A leader in urban innovation in both the public and private sectors, Gabe Klein offers lessons for local leaders around the country.
In his new book Start-Up City, Gabe Klein distills the lessons he’s learned about urban innovation in the public and private sectors. He draws on his experience leading the city transportation departments of Washington, D.C., and Chicago, and as an executive at the private rideshare company Zipcar and at a food truck venture. Klein spoke with sister publication Governing about his book, and the lessons for local leaders around the country. This interview has been edited for clarity and brevity.
In the book, you talk a lot about not just getting projects done, but getting them done in a hurry. Why is that so important?
There are so many plans that get shelved because of political issues, because of lack of funding, because of a poor roll-out to the community. One of the things that was surprising to me, coming out of the private sector, was the amount of back and forth. Often, you have a shrill minority that would fight a project, and the politicians would capitulate. I think the more time you let something sit, the more opposition gathers.
I try to really inspire people and say, “Look, it can be done.” Government can be more efficient. Government can say yes instead of no. It can empower people within the government and outside of government to make positive change on our streets.
You worked for two dynamic mayors. What can other political leaders learn from Mayor Adrian Fenty of Washington, D.C., and Mayor Rahm Emanuel of Chicago?
These two mayors, like me, were a bit entrepreneurial and they didn’t instantly say no to new ideas. They would listen. They didn’t have a lot preconceived notions of what was good and bad. Some of that was that they were more open to collaboration with lots of stakeholders, including the private sector.
They also both delegated. They did not micromanage. That’s important if you want good people to work for you.
Both of these guys were very open to experimentation. They were OK if you fell down. I was able to help to prove that the public is open to piloting and to experimentation, too.
How do you instill that approach within agencies if you’re a day-to-day manager and not the mayor or the director of transportation?
Success breeds success. It doesn’t matter how big the issue is or how big your department is if you’re able to experiment and try new things, and then show success.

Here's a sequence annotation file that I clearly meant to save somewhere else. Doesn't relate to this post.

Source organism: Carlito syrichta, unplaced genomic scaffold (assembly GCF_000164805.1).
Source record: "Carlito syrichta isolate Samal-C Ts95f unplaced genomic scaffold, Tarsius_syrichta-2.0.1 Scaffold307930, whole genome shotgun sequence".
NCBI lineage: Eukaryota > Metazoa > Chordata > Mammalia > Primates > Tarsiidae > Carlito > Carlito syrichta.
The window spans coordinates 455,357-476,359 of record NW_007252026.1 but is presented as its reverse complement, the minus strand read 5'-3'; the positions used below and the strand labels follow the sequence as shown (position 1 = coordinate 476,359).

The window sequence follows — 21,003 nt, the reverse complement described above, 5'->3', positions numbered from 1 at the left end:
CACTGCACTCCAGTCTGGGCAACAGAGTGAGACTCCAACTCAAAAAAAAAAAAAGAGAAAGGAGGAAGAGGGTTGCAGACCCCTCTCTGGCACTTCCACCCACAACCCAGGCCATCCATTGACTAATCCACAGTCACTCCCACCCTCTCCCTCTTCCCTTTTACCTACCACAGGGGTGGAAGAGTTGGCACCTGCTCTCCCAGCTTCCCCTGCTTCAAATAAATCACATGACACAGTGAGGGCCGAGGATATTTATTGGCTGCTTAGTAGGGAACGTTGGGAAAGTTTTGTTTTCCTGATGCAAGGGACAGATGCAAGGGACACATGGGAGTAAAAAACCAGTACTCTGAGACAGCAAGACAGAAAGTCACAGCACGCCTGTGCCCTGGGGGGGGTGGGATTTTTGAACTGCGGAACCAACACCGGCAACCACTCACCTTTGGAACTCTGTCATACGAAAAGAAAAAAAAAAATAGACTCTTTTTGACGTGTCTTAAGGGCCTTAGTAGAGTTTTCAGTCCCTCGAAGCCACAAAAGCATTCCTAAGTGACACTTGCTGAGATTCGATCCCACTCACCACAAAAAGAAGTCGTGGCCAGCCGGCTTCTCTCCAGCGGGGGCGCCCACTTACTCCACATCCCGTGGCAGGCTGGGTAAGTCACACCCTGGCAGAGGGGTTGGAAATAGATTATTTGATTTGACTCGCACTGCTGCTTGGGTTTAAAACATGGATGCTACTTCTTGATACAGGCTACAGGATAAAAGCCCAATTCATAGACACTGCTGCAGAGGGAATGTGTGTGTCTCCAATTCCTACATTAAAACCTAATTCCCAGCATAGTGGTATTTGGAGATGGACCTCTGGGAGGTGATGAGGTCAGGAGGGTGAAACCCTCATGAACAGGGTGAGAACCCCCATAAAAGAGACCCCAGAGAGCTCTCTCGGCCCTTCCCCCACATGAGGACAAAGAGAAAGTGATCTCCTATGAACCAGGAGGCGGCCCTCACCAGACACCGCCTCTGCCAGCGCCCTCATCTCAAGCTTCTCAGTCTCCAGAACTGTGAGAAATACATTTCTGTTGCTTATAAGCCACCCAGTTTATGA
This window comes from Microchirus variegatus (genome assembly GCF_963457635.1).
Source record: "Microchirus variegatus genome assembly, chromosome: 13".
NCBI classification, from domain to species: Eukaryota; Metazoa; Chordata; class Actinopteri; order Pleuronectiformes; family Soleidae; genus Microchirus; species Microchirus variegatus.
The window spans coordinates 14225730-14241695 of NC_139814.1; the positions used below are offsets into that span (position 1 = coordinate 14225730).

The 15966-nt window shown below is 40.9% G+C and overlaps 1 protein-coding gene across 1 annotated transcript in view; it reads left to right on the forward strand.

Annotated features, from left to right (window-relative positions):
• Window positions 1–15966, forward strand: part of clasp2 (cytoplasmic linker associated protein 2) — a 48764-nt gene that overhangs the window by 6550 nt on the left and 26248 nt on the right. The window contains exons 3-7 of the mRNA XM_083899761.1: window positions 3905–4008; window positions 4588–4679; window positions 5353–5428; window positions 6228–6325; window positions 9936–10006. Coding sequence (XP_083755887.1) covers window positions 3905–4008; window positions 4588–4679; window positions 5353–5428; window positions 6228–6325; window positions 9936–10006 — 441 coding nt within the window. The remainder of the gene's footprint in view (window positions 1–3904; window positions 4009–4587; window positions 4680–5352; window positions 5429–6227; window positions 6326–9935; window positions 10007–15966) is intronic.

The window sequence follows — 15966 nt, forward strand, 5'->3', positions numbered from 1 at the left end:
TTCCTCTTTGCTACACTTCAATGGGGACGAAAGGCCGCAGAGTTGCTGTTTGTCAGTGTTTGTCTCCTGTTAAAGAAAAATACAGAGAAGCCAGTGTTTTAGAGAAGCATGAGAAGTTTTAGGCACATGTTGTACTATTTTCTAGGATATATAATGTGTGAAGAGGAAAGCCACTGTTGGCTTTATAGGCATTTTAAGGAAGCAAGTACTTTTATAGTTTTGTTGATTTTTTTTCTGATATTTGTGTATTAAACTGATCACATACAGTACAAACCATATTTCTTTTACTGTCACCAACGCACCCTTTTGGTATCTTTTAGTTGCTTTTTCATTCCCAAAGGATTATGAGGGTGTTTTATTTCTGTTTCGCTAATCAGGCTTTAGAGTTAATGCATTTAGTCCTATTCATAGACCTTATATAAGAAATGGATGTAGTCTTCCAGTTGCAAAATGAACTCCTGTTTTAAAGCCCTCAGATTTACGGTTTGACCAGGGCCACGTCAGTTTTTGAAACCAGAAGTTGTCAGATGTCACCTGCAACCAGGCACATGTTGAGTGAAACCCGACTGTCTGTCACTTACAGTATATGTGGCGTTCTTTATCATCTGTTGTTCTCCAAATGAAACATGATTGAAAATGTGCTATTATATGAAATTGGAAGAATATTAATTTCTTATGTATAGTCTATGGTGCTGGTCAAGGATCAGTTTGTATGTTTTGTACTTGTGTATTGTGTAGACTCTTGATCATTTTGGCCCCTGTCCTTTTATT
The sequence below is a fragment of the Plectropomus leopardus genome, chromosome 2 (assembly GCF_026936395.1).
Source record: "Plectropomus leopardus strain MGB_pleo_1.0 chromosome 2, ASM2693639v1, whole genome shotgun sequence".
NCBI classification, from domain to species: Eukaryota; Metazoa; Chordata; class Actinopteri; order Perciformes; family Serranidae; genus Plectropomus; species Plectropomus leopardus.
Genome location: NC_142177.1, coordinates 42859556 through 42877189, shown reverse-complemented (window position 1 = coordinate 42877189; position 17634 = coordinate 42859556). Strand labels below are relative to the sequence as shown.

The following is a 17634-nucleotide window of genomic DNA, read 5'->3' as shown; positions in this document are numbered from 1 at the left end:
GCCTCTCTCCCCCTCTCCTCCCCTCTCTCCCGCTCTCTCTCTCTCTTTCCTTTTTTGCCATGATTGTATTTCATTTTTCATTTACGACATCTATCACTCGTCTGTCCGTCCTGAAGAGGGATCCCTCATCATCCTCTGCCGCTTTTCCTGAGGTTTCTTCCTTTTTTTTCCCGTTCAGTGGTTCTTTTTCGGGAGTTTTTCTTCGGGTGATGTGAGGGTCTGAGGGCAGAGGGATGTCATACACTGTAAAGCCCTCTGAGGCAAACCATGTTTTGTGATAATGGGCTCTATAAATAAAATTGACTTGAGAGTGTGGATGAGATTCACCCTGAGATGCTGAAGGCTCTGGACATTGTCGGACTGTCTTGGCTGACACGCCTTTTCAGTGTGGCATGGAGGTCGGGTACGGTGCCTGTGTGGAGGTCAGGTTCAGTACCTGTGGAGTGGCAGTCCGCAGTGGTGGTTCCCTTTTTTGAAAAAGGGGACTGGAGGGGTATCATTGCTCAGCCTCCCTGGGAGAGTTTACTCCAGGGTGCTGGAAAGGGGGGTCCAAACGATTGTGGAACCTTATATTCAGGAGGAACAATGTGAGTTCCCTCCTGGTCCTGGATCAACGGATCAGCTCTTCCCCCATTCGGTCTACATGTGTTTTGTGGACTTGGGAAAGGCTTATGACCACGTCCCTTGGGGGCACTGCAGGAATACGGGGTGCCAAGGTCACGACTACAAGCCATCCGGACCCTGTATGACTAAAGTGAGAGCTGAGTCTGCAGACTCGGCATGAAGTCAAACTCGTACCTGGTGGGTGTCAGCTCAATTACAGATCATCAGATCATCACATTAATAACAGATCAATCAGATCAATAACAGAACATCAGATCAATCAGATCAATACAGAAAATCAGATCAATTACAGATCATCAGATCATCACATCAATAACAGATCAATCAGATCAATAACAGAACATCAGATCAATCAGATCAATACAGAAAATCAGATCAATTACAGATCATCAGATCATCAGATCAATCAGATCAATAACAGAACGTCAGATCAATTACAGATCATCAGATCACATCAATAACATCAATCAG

I tried to break some of the management theory stuff into easy, doable stuff. It’s really about repetition and embedding some of these management basics in your day to day.
If you do that, you basically collaborate with your staff. You’re open to their ideas. You try their ideas. You work together as a team to improve upon the ideas that don’t work until you get to a process or program or service that really works. You remove ego from the situation by saying we’re all going to make sure this gets better. It’s not disparaging anybody to say we always have to be improving this service.
You mention Uber quite a bit in the book. You also praise “social entrepreneurs” that promote social good along with their own profits. Do you think Uber is a good model of a “social entrepreneur”?
No. I respect Uber from the standpoint of the ability to make change and their “won’t take no” attitude. The innovation is impressive. Where I dock them a lot of points is their ability to work for the greater good, and their ability to partner with government.
Where I think Uber is really important, though, is in sending a message to government that you can’t work at this glacial pace. You have to be more open to change.
You’ve predicted that autonomous vehicles will be the biggest change to cities in the next 50 years. How should cities prepare?
The first thing is to educate themselves as to what’s coming, how soon and the potential effect on cities. This is going to happen. This is going to displace the need for car ownership, which is positive. It’s going to negate the need for a lot of parking in cities. There’s opportunities to forge different priorities. We remade our cities around the automobile. [Now] we’re talking about reallocating space back to people and away from cars. We’re also talking about the opportunity to make our streets safer.